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Study finds marijuana effective
in treating AIDS patients

Illustration courtesy aids-write.org

By Caitilin McAdoo, Bay City News Service

February 12, 2007

A study conducted at San Francisco General Hospital's Clinical Research Center and published today in the journal Neurology found that smoking marijuana effectively relieved the symptoms of HIV-associated sensory neuropathy, an extremely painful peripheral nerve disorder.

An estimated 3 to 4 million people in the United States suffer from neuropathic pain and as many as 37 percent of people living with HIV/AIDS use marijuana to treat neuropathy and other symptoms associated with the disease, according to Americans for Safe Access, a medical marijuana advocacy group.

The study was conducted as a randomized, placebo-controlled trial at San Francisco General Hospital between May 2003 and May 2005.

Fifty patients who had suffered from chronic HIV-associated sensory neuropathy for an average of six years completed the trial.

Half the patients were given three active marijuana cigarettes per day and the other half were given three identical-looking cigarettes that had the active ingredients in marijuana removed, according to the study.

The first active marijuana cigarette smoked reduced chronic pain by a median of 72 percent versus only 15 percent with the placebo cigarette, the study reported.

Fifty-two percent of patients who smoked the active marijuana cigarettes reported that their pain had been reduced by more than 34 percent while patients who smoked placebo cigarettes only reported their pain reduced by 24 percent, the study found.

While the study stated that effectiveness of cannabis in treating HIV-associated neuropathy were comparable to the effectiveness of other types of drugs, marijuana was found to be better tolerated in patients and have fewer adverse effects.

Some kinds of anticonvulsant drugs and anti-epileptic drugs have been effective in treating the chronic pain associated with the disorder, but those drugs tend to have negative interactions with the antiretroviral medications prescribed to HIV/AIDS patients.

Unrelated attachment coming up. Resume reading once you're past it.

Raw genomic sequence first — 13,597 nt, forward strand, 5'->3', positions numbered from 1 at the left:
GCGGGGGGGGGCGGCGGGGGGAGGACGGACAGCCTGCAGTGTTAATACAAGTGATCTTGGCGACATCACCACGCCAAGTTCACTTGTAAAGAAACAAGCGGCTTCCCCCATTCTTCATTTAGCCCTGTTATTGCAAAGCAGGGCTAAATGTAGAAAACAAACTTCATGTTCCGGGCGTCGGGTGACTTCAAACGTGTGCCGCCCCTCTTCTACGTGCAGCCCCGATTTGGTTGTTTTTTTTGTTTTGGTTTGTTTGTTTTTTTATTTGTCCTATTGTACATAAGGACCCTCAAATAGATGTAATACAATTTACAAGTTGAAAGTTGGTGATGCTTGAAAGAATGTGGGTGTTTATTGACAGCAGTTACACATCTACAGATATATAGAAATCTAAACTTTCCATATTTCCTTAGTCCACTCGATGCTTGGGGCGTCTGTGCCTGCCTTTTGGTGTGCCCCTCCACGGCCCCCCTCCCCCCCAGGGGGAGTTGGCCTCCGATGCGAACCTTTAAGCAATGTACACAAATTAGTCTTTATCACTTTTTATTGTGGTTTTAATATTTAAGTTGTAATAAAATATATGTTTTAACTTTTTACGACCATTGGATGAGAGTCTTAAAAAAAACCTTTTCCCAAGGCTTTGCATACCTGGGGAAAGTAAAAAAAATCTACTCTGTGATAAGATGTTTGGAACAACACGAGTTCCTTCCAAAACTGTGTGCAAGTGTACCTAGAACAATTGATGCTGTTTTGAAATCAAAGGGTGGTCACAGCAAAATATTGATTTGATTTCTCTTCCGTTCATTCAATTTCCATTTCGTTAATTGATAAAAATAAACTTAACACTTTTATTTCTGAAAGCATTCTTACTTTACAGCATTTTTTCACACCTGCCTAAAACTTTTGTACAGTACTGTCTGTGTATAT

In response to the study, the National Association of People With AIDS, along with a number of other advocacy groups, asked for congressional hearings to address the medicinal uses of marijuana.

"This study validates the experience people living with HIV/AIDS and their doctors have reported for years -- medical cannabis provides much-needed relief from pain and suffering," National Association of People With AIDS Director Frank Oldham said.

The study was the first of its kind to be published in the United States in nearly 20 years to show that cannabis can effectively relieve many of the painful symptoms associated with AIDS, Americans for Safe Access reported.

The study had been approved by the Institutional Review Board at the University of California San Francisco, the Drug Enforcement Administration, the Food and Drug Administration and the National Institute on Drug Abuse and was monitored by an independent Date Safety Monitoring Board established by the University of California Center for Medicinal Cannabis Research, the authors reported.

Copyright © 2007 by Bay City News, Inc. -- Republication, Rebroadcast or any other Reuse without the express written consent of Bay City News, Inc. is prohibited.




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